But novels are meant to be read, right? And not just by the person who wrote them…

So if you catch me procrastinating for too much longer then I might need a little push – it might just be time to let it go.


Writing Bubble


Back in the saddle

This week, I am actually editing – and it feels good!

It’s been a summer of ups and downs for the novel, with an awful lot of thinking and talking but close to no doing, and it’s a bit of a relief to discover that my writing brain still seems to function. I’d even go so far as to say that it’s in top top condition  – a fresh eye is proving a tremendous asset to what is now the fourth edit and I might just be making progress.

There was a moment at the weekend, though, when I thought the horse might have thrown me off for good…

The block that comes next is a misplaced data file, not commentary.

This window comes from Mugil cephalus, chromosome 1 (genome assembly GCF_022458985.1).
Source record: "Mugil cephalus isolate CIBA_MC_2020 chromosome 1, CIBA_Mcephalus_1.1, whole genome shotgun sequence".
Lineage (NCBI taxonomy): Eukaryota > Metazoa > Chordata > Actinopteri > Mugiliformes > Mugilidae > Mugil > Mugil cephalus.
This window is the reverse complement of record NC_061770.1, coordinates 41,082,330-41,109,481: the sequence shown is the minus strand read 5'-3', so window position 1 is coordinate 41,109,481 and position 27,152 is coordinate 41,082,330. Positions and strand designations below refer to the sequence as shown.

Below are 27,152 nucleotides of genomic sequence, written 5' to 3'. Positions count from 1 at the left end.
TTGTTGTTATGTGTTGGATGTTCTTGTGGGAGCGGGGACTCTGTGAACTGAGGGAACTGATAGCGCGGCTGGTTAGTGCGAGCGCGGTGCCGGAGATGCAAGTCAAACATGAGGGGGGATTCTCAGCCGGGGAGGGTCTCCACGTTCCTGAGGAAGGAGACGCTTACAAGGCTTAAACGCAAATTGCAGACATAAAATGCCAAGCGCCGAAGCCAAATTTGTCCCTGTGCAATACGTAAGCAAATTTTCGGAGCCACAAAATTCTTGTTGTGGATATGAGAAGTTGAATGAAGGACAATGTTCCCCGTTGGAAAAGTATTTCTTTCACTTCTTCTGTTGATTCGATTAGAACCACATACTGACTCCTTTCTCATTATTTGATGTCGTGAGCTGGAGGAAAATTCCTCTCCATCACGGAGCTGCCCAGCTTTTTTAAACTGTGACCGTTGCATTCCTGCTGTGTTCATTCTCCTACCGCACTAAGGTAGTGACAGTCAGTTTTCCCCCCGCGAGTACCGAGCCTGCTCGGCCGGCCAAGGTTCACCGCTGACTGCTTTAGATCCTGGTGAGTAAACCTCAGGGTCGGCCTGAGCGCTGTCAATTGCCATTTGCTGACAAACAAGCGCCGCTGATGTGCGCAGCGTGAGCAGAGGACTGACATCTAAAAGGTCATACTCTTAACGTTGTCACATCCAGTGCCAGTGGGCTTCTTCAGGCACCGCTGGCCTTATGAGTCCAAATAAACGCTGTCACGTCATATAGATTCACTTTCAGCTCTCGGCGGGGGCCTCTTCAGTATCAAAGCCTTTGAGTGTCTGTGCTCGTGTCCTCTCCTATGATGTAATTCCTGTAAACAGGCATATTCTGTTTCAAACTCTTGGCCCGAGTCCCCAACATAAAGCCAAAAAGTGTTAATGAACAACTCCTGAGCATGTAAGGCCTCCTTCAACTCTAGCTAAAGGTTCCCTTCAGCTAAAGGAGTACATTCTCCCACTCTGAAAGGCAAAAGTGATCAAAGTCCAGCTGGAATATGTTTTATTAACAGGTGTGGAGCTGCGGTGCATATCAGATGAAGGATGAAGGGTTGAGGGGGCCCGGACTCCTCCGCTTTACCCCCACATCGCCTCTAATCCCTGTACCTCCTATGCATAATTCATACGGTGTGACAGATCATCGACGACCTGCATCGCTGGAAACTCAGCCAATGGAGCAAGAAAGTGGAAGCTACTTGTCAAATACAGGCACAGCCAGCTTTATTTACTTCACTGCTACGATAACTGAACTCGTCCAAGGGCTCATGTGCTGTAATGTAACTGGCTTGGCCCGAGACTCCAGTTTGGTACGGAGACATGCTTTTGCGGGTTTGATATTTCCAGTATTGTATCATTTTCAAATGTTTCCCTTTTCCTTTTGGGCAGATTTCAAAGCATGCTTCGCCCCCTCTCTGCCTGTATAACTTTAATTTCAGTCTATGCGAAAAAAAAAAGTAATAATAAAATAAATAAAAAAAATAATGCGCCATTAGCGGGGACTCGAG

Scrolling through my instagram feed, as you do on a lazy Sunday morning, I was stopped in my tracks by an image of my novel waiting to be read. Of course it wasn’t actually my novel – that would have involved mine being finished and, you know, published – but the title was the very one I’d chosen as I first worked on my manuscript, and the cover design did little to allay my concerns.

A few minutes of googling later and my worst fears were realised – someone had written my novel! And had it published! And sold loads of copies!

I emailed my agent, ready to accept her verdict that there was simply no point in continuing now that someone else had got there first. I’d done my research when I first began to work on the idea, and part of what excited me about it was there was nothing out there that even touched on the concept I’d come up with. But then that was two years ago – and a lot can happen in two years.

It turns out that I might have been over-reacting. Whilst the germ of the idea is the same, the direction this other novelist has taken it in is quite different. Crucially, it is in a different genre to the one I am hoping mine will inhabit – and interestingly reading it has shown into sharp relief the elements of my novel that jar in the genre it aspires to.